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The naturally derived small compound Osthole inhibits osteoclastogenesis to prevent ovariectomy-induced bone loss in mice

Zhao, Dongfeng, PhD1,2,3; Wang, Qiang, PhD1,2,3; Zhao, Yongjian, BS1,2,3; Zhang, Hao, MD1,2,3; Sha, Nannan, BS1,2,3; Tang, Dezhi, PhD1,2,3; Liu, Shufen, MD1,2,3; Lu, Sheng, BS1,2,3; Shi, Qi, MD1,2,3; Zhang, Yan, PhD1,2,3; Dong, Yufeng, PhD5; Wang, Yongjun, MD, PhD1,2,3,4; Shu, Bing, PhD1,2,3

doi: 10.1097/GME.0000000000001150
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Objective: This study was to determine the bone protective effects and underlying mechanisms of Osthole (OT) in ovariectomized (OVX) mice. We found that the inhibitory effects of OT on receptor activator of nuclear factor kappa-B ligand (RANKL)-activated osteoclastogenesis are responsible for its bone protective effects in OVX mice.

Methods: Eight-week-old mice were ovariectomized and OT (10 mg/kg/d) was intraperitoneally administrated to OVX mice 7 days after the surgery and were sacrificed at the end of the 3 months. Osteoclasts were generated from primary bone marrow macrophages (BMMs) to investigate the inhibitory effects of OT. The activity of RANKL-activated signaling was simultaneously analyzed in vitro and in vivo using immunohistochemistry, Western blot, and PCR assays.

Results: OT dose dependently inhibited RANKL-mediated osteoclastogenesis in BMM cultures. OT administration attenuated bone loss (mg Ha/cm: 894.68 ± 33.56 vs 748.08 ± 19.51, P < 0.05) in OVX mice. OT inhibits osteoclastogenesis (Oc.N/per view area: 72 ± 4.3 vs 0.8 ± 0.4, P < 0.05) and bone resorption activity (bone resorbed percentages %, 48.56 ± 7.25 vs 3.25 ± 1.37, P < 0.05) from BMMs. Mechanistically, OT inhibited the expressions of nuclear factor of activated T-cells c1 (NFATc1) and c-Fos. Moreover, OT suppressed the expression of RANKL-induced osteoclast marker genes, including matrix metalloproteinase 9 (MMP9), Cathepsin K (Ctsk), tartrate-resistant acid phosphatase (TRAP), and carbonic anhydrase II (Car2).

Conclusions: OT inhibits RANKL-mediated osteoclastogenesis and prevents bone loss in OVX mice. Our findings revealed that OT is a potential new drug for treating postmenopausal osteoporosis.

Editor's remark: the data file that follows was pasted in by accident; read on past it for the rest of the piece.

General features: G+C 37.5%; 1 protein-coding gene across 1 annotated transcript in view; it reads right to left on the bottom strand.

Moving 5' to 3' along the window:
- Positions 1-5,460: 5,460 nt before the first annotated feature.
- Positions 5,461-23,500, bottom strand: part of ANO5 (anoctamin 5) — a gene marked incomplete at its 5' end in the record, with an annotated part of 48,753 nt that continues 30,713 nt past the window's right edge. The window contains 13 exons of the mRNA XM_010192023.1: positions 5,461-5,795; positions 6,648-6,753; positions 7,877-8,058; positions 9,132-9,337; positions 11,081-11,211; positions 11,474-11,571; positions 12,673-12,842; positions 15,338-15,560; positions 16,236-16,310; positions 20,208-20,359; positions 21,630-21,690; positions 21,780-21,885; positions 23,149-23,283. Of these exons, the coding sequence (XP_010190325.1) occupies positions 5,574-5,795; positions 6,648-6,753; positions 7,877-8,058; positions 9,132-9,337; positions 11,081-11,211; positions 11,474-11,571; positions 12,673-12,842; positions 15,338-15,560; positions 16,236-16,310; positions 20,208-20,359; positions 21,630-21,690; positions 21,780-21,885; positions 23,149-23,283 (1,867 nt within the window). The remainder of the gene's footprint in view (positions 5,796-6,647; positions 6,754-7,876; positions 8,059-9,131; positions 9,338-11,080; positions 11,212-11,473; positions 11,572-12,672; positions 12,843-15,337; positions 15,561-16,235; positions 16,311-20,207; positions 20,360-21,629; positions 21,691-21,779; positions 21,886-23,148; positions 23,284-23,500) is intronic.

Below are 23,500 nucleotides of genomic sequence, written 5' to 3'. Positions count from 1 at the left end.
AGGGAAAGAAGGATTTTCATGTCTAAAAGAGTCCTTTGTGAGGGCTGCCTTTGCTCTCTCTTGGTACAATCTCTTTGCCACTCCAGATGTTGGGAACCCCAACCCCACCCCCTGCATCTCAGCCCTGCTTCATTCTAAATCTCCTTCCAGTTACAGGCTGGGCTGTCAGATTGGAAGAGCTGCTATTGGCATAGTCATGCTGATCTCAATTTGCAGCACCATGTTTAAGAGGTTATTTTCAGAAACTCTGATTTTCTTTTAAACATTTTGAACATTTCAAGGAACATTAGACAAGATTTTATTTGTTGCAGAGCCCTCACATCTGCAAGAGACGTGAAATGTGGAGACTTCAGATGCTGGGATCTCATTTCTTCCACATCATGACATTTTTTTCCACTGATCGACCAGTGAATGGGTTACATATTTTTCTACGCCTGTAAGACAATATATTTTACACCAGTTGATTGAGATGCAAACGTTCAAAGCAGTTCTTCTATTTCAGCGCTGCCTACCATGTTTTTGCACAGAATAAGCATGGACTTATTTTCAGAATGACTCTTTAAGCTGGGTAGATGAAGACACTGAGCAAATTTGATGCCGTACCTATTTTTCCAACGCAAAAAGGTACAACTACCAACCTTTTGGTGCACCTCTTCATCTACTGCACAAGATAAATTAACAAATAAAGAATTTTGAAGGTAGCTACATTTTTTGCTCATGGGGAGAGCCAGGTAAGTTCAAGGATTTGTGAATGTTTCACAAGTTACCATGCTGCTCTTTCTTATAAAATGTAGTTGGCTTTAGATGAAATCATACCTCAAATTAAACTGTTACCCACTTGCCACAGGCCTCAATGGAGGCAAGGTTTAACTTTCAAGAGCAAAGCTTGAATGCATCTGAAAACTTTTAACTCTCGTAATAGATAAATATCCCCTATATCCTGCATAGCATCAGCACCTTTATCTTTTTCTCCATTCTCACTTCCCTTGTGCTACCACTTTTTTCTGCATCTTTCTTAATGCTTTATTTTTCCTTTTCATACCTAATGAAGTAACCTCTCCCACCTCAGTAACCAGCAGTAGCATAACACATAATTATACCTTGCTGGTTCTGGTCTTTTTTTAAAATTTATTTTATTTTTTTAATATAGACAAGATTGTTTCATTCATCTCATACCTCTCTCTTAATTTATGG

1Longhua Hospital, Shanghai University of Traditional Chinese Medicine (TCM), Shanghai, China

2Spine Research Institute, Shanghai University of TCM, Shanghai, China

3Key Laboratory of Theory and Therapy of Muscles and Bones, Ministry of Education (Shanghai University of TCM), Shanghai, China

4School of Rehabilitation Science, Shanghai University of TCM, Shanghai, China

5Department of Orthopaedic Surgery, Louisiana State University Health Sciences Center, Shreveport, LA.

Address correspondence to: Bing Shu, PhD, Longhua Hospital, Shanghai University of Traditional Chinese Medicine, Room 809, Building 12, 725 South Wanping Road, Shanghai 200032, China. E-mail: siren17721101@163.com

Received 16 March, 2018

Revised 4 May, 2018

Accepted 4 May, 2018

DZ and QW equally contributed to this work.

Funding/support: This work was supported by the program for the National Natural Science foundation of China (81673991, 81603643, 81774329, 81528022, 81473701, and 81730107), Ministry of Science and Technology of China (Grant No. 2015RA4002), and Ministry of Education of China (IRT1270).

Financial disclosure/conflicts of interest: None reported.

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© 2018 by The North American Menopause Society.